My 8 year old son has Hypertrophic Obstructive Cardiomyopathy and had a septal myectomy 2 years ago. His septum still remains massively hypertrophied at 23mm. He also has prolonged QT's and a repolarization abnormality, among all the other complications with HOCM. We recentley left our clinic and moved to a new one searching for some hope. The pediatric cardiologist we see now was also the pc for my nephew, who had HOCM and who died at the age of 7, from sudden death. After many tests and our pc meeting with other specialists, we were told our son is at high risk for sudden death at any time (like our nephew). We were also told the only thing left to do for our son is to put in an implantable defibrillator, and this holds no promises for success when his heart goes into arrhythmia. He also said if we choose to do this we would be trading one problem for another. After thinking this conversation over, I am completely confused by this comment. What would be the disadvantages to having a defibrillator implanted if this is his last hope anyway?? Any comments you have would be GREATLY appreciated!!
Dear Dolly, thank you for your question. I visited the website you designed
for your son Andrew and it helped me to understand his disease and the impact
it has had on his life and on your family. I understand your frustration with
the current situation and I think I can help. You seem to know a lot about HCM
and you have correctly ascertained that most treatments are palliative and that
the juvenile form of HCM is particularly aggressive. HCM is caused by a
genetic defect in the myocardial muscle proteins that causes disordered muscle
growth. The resulting manifestations are obstruction to outflow from the
left ventricle and arrhythmias. The septal myectomy temporarily improved
the situation for your son, but his septal obstruction has obviously returned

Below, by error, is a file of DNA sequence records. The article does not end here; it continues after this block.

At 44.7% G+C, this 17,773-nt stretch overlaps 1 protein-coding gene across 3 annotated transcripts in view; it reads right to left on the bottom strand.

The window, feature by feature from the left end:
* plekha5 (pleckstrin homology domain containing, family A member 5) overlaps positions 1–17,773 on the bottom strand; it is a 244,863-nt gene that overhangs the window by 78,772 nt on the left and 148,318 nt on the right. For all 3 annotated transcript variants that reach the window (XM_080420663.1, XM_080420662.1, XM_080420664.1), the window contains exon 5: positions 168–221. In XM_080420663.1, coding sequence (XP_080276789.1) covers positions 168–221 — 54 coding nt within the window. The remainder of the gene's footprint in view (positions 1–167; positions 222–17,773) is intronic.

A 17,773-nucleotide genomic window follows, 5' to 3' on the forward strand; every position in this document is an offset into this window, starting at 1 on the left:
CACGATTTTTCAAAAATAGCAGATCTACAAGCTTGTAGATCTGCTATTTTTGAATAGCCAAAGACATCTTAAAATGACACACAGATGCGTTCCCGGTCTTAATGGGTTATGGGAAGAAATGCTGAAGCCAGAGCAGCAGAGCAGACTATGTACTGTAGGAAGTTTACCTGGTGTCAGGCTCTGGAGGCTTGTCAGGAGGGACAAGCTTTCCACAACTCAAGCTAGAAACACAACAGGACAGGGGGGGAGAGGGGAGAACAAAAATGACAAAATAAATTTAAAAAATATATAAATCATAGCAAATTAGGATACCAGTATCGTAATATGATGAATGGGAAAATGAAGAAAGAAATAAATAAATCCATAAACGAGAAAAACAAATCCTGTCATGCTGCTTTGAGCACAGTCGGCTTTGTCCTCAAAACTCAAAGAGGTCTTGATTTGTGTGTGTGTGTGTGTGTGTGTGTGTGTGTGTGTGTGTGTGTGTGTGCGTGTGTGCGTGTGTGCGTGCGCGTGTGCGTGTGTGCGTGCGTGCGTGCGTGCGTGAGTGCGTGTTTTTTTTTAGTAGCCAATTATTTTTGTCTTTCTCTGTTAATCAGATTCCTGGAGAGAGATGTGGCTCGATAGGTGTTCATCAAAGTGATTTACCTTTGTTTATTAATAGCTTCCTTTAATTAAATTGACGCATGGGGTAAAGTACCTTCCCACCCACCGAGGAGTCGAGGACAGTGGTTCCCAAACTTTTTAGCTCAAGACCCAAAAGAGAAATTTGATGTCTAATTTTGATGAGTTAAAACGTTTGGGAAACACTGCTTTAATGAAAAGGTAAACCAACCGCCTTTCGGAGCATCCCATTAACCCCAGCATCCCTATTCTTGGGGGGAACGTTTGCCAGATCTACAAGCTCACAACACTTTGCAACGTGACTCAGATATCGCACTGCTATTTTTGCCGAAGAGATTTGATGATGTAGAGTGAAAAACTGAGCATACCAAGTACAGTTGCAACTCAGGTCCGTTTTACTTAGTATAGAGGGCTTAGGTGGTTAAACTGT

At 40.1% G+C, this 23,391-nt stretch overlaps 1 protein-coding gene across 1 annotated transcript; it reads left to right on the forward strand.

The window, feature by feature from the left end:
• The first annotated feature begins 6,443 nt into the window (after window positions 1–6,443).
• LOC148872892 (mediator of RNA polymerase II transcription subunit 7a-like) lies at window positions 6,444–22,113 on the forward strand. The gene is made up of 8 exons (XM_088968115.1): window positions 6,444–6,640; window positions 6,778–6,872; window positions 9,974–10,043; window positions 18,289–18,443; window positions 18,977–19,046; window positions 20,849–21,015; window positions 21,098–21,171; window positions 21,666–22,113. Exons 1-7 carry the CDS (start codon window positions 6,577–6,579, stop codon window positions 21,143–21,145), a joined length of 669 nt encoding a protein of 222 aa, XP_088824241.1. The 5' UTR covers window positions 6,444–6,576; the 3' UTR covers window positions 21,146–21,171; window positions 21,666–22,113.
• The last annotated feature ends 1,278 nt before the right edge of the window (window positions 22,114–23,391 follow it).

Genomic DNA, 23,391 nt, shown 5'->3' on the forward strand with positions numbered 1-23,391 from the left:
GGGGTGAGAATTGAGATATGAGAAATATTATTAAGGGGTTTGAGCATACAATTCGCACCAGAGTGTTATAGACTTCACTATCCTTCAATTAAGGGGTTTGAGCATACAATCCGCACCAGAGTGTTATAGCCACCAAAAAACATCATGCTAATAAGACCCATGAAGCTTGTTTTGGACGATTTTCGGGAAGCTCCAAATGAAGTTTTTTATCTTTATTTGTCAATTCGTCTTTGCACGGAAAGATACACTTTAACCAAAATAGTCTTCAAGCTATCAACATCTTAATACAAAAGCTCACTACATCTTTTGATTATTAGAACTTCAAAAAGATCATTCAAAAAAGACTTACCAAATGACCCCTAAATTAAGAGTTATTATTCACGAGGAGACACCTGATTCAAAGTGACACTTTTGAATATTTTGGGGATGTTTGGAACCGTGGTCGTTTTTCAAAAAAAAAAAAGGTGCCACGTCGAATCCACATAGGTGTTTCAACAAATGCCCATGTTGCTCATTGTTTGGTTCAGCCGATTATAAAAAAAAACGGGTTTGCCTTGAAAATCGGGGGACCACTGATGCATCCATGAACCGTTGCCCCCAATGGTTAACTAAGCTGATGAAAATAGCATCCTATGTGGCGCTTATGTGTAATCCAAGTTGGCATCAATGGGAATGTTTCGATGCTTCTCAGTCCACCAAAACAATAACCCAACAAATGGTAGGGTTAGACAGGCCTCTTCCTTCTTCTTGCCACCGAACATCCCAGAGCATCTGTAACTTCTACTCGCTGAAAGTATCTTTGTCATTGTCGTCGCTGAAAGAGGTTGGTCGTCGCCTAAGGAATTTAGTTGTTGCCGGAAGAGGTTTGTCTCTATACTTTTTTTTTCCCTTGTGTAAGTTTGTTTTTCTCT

and other problems seem to have arisen. I'm not sure what's causing his sweating
and fever spells currently. The implantable defibrillator sounds like the next
step but I'm unable to tell you what the success of this device would be in
responding to a lethal arrhythmia. Defibrillators continuously monitor the
heart rhythm via an internal lead that is implanted in the right ventricle.
When a sustained ventricular arrhythmia develops (which can quickly cause loss
of consciousness and hemodynamic deterioration in a patient with HCM), the
defibrillator responds by trying to overdrive pace the rhythm into termination
or by delivering an internal shock to terminate the arrhythmia. Defibrillator
technology has improved greatly in the last five years and the battery now can
be implanted under the collarbone much like a pacemaker. I can't tell you
whether this is the best treatment for your son at this point, but we have
many excellent pediatric cardiologists here at Cleveland Clinic who are very
experienced with treating children with HCM. Dr. Douglas Moodie (216-444-6717)
or Dr. Daniel Murphy (216-444-9393) are both experienced with HCM and would
be happy to evaluate your son. Implantable defibrillators and cardiac transplantation
are both common procedures here so I think we definitely could help your son if
you are able to bring him here for an evaluation. If you do decide to come
for an appointment, we would need detailed copies of his medical records, echo
tapes, cardiac catheterization films, x-rays, etc. I hope you find this information
useful and please write back with any additional information or questions.
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